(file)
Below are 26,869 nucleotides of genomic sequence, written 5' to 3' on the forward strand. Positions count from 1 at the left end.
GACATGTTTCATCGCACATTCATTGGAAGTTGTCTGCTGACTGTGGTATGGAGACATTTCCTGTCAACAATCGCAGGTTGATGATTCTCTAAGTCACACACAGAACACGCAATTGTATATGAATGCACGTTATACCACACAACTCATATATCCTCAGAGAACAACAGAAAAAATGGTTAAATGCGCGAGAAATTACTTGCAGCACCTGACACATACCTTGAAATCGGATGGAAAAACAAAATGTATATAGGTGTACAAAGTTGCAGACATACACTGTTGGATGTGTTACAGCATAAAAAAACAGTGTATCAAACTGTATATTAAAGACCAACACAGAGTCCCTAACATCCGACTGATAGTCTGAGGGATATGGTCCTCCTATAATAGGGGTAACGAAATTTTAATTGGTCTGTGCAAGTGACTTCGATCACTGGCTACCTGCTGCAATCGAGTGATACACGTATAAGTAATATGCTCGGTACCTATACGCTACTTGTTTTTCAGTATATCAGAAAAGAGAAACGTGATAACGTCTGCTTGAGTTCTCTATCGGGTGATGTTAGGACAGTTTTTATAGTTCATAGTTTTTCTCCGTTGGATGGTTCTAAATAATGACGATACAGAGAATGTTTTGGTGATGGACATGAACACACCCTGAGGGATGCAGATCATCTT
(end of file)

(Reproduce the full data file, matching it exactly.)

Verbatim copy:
Below are 26,869 nucleotides of genomic sequence, written 5' to 3' on the forward strand. Positions count from 1 at the left end.
GACATGTTTCATCGCACATTCATTGGAAGTTGTCTGCTGACTGTGGTATGGAGACATTTCCTGTCAACAATCGCAGGTTGATGATTCTCTAAGTCACACACAGAACACGCAATTGTATATGAATGCACGTTATACCACACAACTCATATATCCTCAGAGAACAACAGAAAAAATGGTTAAATGCGCGAGAAATTACTTGCAGCACCTGACACATACCTTGAAATCGGATGGAAAAACAAAATGTATATAGGTGTACAAAGTTGCAGACATACACTGTTGGATGTGTTACAGCATAAAAAAACAGTGTATCAAACTGTATATTAAAGACCAACACAGAGTCCCTAACATCCGACTGATAGTCTGAGGGATATGGTCCTCCTATAATAGGGGTAACGAAATTTTAATTGGTCTGTGCAAGTGACTTCGATCACTGGCTACCTGCTGCAATCGAGTGATACACGTATAAGTAATATGCTCGGTACCTATACGCTACTTGTTTTTCAGTATATCAGAAAAGAGAAACGTGATAACGTCTGCTTGAGTTCTCTATCGGGTGATGTTAGGACAGTTTTTATAGTTCATAGTTTTTCTCCGTTGGATGGTTCTAAATAATGACGATACAGAGAATGTTTTGGTGATGGACATGAACACACCCTGAGGGATGCAGATCATCTT